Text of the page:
Interpolation Technique in Analysis

Question: Let f belong to both L^{p_1} and L^{p_2}, with 1\leq p_1<p_2<\infty. Show that f\in L^p for all p_1\leq p\leq p_2.

There is a pretty neat trick to do this question, known as the “interpolation technique”. The proof is as follows.

For p_1<p<p_2, there exists 0<\alpha<1 such that \displaystyle\boxed{p=\alpha p_1+(1-\alpha)p_2}. This is the key “interpolation step”. Once we have this, everything flows smoothly with the help of Holder’s inequality.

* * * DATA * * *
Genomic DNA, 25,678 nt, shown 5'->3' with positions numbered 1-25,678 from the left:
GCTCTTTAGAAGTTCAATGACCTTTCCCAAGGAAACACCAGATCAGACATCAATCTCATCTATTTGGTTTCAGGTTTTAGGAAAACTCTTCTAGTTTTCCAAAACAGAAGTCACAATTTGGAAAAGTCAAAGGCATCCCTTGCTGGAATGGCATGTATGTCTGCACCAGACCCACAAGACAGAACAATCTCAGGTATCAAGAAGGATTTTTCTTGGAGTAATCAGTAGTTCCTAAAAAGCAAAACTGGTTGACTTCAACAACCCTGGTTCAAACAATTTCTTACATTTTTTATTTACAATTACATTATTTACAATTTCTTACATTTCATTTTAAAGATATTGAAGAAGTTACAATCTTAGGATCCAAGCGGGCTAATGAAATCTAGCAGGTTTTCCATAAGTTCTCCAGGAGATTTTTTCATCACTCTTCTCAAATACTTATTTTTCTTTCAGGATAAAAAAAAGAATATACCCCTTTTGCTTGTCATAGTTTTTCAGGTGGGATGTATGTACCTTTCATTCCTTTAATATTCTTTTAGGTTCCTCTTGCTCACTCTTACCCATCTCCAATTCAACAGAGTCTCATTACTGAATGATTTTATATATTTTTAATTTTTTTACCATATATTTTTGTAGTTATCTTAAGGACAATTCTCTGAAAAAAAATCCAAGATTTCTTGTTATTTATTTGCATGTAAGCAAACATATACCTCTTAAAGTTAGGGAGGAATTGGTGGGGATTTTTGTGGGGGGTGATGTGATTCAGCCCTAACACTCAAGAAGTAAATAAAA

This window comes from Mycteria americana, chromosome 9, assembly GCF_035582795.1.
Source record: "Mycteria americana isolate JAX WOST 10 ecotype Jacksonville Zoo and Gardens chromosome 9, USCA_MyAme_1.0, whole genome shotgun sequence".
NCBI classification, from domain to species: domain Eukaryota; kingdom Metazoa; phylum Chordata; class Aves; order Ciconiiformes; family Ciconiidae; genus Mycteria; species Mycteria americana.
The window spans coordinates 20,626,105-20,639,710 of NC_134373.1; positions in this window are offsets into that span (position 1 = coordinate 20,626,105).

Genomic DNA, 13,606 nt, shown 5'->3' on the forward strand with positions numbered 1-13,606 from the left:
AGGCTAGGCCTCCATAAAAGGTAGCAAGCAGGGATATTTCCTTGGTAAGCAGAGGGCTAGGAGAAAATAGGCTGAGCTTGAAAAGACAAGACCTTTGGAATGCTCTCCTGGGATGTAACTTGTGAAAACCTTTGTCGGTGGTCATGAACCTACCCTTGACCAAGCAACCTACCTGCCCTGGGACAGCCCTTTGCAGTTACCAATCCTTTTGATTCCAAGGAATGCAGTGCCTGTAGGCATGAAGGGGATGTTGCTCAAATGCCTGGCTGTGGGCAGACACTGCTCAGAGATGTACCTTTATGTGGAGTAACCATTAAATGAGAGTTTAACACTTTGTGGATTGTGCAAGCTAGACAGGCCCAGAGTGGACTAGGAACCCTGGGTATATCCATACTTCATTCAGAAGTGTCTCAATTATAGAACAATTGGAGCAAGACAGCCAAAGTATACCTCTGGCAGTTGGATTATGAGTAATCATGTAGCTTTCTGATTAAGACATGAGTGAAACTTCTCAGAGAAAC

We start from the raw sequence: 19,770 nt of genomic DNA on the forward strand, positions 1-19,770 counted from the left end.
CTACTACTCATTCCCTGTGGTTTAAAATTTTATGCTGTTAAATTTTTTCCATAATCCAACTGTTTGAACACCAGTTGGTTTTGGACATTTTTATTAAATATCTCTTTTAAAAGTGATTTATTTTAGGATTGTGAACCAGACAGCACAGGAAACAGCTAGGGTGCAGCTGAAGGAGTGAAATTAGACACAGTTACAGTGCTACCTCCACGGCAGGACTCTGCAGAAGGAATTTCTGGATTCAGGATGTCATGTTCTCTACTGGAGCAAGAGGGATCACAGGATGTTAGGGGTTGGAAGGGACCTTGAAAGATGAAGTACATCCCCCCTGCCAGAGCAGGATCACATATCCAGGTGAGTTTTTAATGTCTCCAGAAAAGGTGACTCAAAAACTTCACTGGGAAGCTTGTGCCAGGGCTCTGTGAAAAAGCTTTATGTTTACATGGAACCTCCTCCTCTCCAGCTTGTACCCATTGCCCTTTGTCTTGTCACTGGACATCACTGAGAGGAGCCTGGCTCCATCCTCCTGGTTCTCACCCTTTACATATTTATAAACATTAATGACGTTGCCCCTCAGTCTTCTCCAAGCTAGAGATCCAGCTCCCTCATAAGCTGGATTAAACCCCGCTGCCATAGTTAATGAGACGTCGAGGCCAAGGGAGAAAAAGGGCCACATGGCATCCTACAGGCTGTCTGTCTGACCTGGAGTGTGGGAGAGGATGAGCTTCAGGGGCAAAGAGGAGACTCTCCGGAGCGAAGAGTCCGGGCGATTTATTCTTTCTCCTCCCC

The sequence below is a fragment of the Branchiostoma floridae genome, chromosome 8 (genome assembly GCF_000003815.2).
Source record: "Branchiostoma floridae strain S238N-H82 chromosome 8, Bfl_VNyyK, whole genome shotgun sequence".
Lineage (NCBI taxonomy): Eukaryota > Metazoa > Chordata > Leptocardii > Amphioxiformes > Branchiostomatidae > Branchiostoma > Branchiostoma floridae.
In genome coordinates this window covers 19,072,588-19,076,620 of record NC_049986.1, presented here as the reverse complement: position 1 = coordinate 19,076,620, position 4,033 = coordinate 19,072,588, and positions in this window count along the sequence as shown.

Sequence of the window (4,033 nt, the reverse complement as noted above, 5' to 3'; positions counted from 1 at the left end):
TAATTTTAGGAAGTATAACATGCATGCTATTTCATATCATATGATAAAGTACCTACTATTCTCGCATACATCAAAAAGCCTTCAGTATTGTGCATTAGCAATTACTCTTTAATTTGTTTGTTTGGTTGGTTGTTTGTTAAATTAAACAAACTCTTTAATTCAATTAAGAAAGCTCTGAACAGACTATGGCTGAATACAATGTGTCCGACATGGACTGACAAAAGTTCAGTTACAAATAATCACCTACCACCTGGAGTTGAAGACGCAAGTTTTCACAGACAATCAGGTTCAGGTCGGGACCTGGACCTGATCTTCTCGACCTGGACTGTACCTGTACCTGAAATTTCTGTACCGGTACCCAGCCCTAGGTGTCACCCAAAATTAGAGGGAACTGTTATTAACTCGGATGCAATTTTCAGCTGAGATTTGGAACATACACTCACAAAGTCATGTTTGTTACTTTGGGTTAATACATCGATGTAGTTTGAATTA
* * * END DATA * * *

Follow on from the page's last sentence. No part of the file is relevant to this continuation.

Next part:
\displaystyle\begin{aligned}    \int |f|^p\ d\mu&=\int (|f|^{\alpha p_1}\cdot |f|^{(1-\alpha)p_2})\ d\mu\\    &\leq\||f|^{\alpha p_1}\|_\frac{1}{\alpha}\||f|^{(1-\alpha)p_2}\|_\frac{1}{1-\alpha}\\    &=(\int |f|^{p_1}\ d\mu)^\alpha\cdot (\int |f|^{p_2}\ d\mu)^{1-\alpha}\\    &<\infty    \end{aligned}

Thus f\in L^p.

Note that the magical thing about the interpolation technique is that p=\frac{1}{\alpha} and q=\frac{1}{1-\alpha} are Holder conjugates, since \frac{1}{p}+\frac{1}{q}=1 is easily verified.

Undergraduate Math Books


Author: mathtuition88

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